Field Marshal Khalifa Haftar’s march on Tripoli has ground to a halt in a war of attrition with the internationally recognised government’s forces on the city’s outskirts. The parties should conclude a ceasefire including Haftar’s partial withdrawal as a prelude to renewed UN peace talks.
An under-reported banking crisis threatens to exacerbate deadly fighting in Tripoli, ignite a protracted resource war and deepen the country’s east-west divide. A way out requires agreeing to a ceasefire in Tripoli and ending the four-year split between the Central Bank’s rival branches.
Adherents of a Salafi school, the Madkhalis, are gaining prominence on both sides of Libya’s divide, causing concerns about puritanical agendas imposed through military and religious institutions. Negotiators should ensure that rebuilt security forces are politically neutral and secure the Madkhalis’ pledge to respect pluralism.
A renewed struggle this summer over Libya’s main oil export zone cut sales in half, squeezing hard currency supplies amid outcry about mismanagement of hydrocarbon revenues. To build trust, Libyan and international actors should review public spending and move toward unifying divided financial institutions.
Four main Libyan leaders meet in Paris on 29 May to sign a roadmap to peace, including 2018 elections with united international backing. But with Libya’s UN-backed peace process at risk from the meeting's format and the accord that France has brokered, the sides should instead commit to a broader declaration of principles.
The surprise electoral defeat of one Libyan leader and the hospitalisation of a rival show the error of relying solely on individuals to achieve national reconciliation in Libya. All sides in Libya’s conflict should focus instead on making institutions more representative and improving governance.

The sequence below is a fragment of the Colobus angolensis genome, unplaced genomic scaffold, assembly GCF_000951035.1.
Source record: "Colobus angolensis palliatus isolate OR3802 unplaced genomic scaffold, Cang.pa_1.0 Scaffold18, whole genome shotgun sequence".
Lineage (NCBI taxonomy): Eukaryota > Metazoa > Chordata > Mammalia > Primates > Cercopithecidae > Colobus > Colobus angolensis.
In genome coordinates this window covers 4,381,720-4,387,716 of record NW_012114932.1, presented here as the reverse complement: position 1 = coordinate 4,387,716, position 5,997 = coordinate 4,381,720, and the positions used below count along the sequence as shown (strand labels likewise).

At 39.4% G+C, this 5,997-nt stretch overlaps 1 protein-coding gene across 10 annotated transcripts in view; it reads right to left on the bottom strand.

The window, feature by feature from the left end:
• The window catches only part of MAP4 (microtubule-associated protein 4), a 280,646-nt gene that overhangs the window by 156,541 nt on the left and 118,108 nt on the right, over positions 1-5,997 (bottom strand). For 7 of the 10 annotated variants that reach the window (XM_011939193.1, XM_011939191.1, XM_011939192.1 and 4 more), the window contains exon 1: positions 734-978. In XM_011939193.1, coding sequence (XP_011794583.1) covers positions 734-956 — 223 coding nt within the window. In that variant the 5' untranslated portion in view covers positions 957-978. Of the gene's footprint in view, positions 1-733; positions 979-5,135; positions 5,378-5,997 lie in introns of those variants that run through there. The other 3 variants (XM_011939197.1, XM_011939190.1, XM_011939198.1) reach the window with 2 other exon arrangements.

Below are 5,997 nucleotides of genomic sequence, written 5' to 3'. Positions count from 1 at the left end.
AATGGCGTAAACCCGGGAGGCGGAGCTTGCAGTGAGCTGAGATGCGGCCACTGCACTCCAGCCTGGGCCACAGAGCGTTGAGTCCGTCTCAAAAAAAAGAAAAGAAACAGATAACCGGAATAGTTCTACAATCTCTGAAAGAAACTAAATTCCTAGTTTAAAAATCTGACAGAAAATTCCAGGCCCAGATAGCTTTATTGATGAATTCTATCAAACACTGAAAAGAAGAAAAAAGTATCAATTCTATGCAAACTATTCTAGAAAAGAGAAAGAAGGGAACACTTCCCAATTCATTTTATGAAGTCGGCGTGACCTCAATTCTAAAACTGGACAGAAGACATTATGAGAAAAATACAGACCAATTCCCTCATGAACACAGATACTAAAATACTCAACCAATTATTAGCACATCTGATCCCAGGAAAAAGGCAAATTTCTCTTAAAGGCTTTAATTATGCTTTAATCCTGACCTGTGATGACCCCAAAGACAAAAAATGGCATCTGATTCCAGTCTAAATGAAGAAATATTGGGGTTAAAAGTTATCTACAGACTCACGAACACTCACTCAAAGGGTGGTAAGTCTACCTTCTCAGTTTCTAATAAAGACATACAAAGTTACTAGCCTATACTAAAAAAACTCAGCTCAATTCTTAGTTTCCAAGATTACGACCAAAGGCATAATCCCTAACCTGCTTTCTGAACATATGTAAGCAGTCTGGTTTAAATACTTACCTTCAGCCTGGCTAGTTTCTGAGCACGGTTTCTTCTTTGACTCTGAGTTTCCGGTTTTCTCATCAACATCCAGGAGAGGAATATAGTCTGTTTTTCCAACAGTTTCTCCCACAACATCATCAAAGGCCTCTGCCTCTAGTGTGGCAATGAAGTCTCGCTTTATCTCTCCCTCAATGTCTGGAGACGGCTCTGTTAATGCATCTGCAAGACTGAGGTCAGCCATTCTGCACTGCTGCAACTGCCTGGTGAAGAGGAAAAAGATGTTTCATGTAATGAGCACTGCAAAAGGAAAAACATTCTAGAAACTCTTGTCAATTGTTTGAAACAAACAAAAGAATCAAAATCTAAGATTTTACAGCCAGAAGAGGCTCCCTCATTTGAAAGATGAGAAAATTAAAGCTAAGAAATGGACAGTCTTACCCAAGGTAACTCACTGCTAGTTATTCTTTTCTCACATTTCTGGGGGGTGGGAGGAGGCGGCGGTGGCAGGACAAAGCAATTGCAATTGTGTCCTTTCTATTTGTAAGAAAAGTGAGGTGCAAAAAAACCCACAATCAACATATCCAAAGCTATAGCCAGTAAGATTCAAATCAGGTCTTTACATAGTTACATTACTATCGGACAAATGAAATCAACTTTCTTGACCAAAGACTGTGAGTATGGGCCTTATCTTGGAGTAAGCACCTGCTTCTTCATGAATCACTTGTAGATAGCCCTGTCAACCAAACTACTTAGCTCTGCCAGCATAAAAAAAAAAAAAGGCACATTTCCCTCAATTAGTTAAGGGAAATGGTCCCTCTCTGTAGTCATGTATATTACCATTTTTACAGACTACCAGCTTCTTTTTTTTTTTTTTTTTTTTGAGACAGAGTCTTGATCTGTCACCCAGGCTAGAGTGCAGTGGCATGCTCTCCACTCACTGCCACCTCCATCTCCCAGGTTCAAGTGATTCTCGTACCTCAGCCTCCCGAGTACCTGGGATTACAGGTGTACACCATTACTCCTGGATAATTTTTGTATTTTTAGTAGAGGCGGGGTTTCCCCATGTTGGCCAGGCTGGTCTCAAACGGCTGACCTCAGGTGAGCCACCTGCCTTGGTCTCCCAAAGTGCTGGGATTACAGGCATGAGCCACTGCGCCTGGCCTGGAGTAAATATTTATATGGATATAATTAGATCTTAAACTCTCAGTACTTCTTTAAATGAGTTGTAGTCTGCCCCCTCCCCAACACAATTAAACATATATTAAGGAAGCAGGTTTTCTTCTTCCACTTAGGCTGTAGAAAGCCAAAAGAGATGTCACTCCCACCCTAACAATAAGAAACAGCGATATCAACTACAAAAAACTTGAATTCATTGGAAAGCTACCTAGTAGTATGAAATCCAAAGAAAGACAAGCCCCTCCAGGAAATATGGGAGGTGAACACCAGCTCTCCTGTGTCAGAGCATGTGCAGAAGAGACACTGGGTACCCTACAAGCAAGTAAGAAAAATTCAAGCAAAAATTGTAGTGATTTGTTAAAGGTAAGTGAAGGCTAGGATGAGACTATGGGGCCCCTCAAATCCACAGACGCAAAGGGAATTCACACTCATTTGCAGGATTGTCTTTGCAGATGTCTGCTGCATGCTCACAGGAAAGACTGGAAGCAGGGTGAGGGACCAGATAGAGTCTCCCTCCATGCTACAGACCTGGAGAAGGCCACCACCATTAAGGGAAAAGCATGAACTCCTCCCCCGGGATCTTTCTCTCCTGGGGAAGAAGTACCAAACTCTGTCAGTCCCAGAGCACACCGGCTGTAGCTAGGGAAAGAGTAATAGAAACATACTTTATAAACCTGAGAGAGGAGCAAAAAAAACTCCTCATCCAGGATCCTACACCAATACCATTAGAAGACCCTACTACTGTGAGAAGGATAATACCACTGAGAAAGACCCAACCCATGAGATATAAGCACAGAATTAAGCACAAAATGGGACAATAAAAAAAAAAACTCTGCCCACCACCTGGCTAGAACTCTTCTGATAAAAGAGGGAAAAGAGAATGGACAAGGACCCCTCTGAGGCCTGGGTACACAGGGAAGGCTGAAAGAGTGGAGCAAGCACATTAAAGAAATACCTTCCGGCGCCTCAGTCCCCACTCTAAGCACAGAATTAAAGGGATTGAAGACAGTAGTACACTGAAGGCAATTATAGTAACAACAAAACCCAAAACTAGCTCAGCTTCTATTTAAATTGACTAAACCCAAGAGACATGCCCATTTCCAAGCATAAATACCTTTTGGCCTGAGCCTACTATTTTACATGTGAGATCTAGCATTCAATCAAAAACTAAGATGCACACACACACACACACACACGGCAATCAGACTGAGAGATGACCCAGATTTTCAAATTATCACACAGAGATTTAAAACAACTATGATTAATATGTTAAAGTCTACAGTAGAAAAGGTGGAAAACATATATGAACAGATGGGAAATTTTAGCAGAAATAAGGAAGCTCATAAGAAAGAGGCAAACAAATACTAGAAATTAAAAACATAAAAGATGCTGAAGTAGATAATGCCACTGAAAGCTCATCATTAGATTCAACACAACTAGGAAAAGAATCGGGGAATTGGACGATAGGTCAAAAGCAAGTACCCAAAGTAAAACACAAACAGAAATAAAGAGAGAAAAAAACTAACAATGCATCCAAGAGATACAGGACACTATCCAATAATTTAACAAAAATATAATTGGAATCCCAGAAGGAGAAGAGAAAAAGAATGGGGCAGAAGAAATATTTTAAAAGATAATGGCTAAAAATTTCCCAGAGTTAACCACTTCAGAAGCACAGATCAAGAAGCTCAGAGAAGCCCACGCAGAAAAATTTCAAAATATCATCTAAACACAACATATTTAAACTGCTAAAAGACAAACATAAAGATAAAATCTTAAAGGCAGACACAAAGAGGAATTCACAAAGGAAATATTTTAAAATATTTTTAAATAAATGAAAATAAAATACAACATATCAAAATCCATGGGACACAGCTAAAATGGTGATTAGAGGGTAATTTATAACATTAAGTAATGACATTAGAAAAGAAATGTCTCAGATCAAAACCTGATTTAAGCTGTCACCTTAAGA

[The new European Union foreign policy chief has brought] a renewed energy and willingness to look at Libya as a crisis and a war in and of itself.
The French need to clarify in greater detail. The open question is whether or not they are actively supporting Haftar’s forces in their offensive on Tripoli.
With the GNA and the LNA refusing to halt hostilities and amid diplomatic paralysis, the war in and around Tripoli is likely to drag on.
Haftar is deeply unpopular in many places and given the fragmented state of Libya and the proliferation of armed groups it’s going to be very hard to impose his rule throughout the country.
Any effort to unite Libya requires an integrated strategy with a political, security and economic component complementing each other and working together towards a common objective.
In Libya, there is a view that outsiders are meddling and hence Libyans can’t reach solutions.
Watch List Updates complement International Crisis Group’s annual Watch List, most recently published in January 2019. These early-warning publications identify major conflict situations in which prompt action, driven or supported by the European Union and its member states, would generate stronger prospects for peace. The second update to the Watch List 2019 includes entries on Colombia, Ethiopia, Iran and Libya.
Fighting between forces loyal to Field Marshal Khalifa Haftar and allies of the UN-backed government in Tripoli threatens a bloodbath and a regional proxy war. Libya’s international partners should urgently take steps to avoid a major battle and get both sides back to the negotiating table under a new format.